I’m currently away celebrating Sergio’s birthday on the Atlantis Caribbean Cruise. While travelling I have no internet connection so I thought I’d feature some of my favorite and most read posts from the past year. I’ll be back to active blogging when I return in February.
Originally Posted August 2011
Last night I was on the Acela (the US version of high-speed rail) back from New York City to Boston. Upon boarding the train, I sat opposite a woman of similar age or slightly younger than me. We chatted off and on through out the ride vacillating between working and mindless conversation with each other. As we were approaching Boston, a young woman walked over to us and inquired “Are you familiar with Boston?”
Apparently she needed to take the commuter train from Boston’s North Station and was a little distressed she’d miss the train since the Acela from NYC had left 45-minutes late (due to the quake in DC earlier in the day). It sounded like she only had about 15-20minutes tops to get to North Station, purchase her ticket and get on board the train. I suggested that she not wait for the metro and opt for a taxi which would be easy to get and provide her with faster transport to North Station. She looked relieved after I assured her that the taxi ride would only be 5-10 minutes and they would accept her credit cards (apparently she had no cash)…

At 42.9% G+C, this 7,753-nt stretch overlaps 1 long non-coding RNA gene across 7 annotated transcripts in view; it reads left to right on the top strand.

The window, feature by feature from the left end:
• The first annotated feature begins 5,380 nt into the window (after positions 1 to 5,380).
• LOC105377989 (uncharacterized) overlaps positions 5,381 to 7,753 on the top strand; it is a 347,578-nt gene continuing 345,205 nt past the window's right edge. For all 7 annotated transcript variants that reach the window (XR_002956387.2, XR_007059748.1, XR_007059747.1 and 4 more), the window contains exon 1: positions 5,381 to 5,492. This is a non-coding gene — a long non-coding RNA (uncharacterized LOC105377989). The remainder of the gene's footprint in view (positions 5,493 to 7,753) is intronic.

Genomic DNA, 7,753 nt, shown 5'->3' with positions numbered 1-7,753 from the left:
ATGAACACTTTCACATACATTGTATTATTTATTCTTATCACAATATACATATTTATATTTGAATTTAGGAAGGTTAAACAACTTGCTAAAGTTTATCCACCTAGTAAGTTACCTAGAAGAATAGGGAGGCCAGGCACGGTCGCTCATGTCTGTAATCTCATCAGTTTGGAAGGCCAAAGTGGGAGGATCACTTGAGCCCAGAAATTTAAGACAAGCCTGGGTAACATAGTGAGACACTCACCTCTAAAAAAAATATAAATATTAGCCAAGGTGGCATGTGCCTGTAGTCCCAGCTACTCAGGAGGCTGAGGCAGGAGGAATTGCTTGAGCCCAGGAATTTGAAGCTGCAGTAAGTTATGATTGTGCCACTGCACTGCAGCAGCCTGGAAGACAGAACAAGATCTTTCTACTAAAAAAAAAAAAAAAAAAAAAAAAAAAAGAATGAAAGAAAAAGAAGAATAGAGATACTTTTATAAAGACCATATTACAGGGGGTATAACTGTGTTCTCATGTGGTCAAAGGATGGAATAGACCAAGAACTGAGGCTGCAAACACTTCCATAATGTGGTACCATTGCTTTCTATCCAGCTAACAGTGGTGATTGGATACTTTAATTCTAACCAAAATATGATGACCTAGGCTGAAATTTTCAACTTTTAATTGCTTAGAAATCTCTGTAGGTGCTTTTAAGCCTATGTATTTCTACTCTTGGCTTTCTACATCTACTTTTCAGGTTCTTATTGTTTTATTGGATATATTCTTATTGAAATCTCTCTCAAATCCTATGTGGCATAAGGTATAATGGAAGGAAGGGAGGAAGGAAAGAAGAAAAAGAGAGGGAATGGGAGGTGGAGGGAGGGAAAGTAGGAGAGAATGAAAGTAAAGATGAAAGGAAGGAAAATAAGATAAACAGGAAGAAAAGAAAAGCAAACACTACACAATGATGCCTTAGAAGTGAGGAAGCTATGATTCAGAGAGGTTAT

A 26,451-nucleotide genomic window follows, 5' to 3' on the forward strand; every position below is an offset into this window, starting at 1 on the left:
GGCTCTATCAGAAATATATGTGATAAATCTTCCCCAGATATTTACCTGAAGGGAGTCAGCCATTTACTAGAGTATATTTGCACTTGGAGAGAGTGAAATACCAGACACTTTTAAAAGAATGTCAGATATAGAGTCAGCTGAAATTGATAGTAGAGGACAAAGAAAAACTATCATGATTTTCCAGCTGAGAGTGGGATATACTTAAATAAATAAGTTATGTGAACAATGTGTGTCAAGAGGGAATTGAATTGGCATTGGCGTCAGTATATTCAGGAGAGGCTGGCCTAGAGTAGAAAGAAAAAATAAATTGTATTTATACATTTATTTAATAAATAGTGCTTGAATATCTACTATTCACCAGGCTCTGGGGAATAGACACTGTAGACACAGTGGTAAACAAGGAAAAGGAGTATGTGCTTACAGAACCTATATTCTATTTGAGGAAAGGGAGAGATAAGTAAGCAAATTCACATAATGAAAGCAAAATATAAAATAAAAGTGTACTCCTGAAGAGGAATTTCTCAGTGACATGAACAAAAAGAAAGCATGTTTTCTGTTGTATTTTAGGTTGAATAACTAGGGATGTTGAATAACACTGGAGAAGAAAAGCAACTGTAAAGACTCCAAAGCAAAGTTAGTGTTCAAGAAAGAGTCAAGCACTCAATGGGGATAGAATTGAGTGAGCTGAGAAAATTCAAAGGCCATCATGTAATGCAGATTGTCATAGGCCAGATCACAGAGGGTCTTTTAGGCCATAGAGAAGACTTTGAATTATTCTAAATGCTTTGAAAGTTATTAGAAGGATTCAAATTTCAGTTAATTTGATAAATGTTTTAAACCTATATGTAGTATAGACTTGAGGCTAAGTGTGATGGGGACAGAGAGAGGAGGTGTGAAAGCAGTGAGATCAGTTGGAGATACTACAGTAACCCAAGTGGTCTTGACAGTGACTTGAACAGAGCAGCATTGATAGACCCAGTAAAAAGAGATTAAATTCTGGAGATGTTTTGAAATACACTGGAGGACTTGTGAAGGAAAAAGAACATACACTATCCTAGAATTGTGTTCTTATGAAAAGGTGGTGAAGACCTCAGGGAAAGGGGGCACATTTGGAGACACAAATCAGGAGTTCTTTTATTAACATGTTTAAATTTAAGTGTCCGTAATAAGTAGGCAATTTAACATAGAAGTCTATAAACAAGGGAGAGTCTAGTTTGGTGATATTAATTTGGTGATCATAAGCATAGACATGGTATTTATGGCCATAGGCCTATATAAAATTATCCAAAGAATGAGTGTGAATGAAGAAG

I thought that was the end of the conversation (and so did the she) until the woman across from me suddenly spoke up and said to the woman visiting, “excuse me – I noticed you said you only had a credit card with you and were afraid you wouldn’t have time to get to an ATM machine”… the young woman who had just turned to go back to her seat looked a bit sheepish and said, “That’s okay – I’ll use my card for the taxi”…
Without skipping a beat the woman across from me pulled out a $10.00 bill and said “please take this to help you with your commuter rail fare. They won’t take credit cards on the commuter train and if you’re running late this will help.” I think the woman visiting from NYC was so taken off guard by the random act of kindness she almost fell over. After a few more minutes of the woman insisting she wanted to give her the extra cash the woman accepted the offer.
It got me to thinking… $10.00 is not a lot of money. However, the gesture was a significant one. It helped this stranger visiting Boston immensely and it reminded me that people do choose to do the right thing. Should a similar situation arise again in the near future – I plan on being the person offering the stranger in need the proverbial $10.00.
How will you react when you find yourself in such a situation in the future?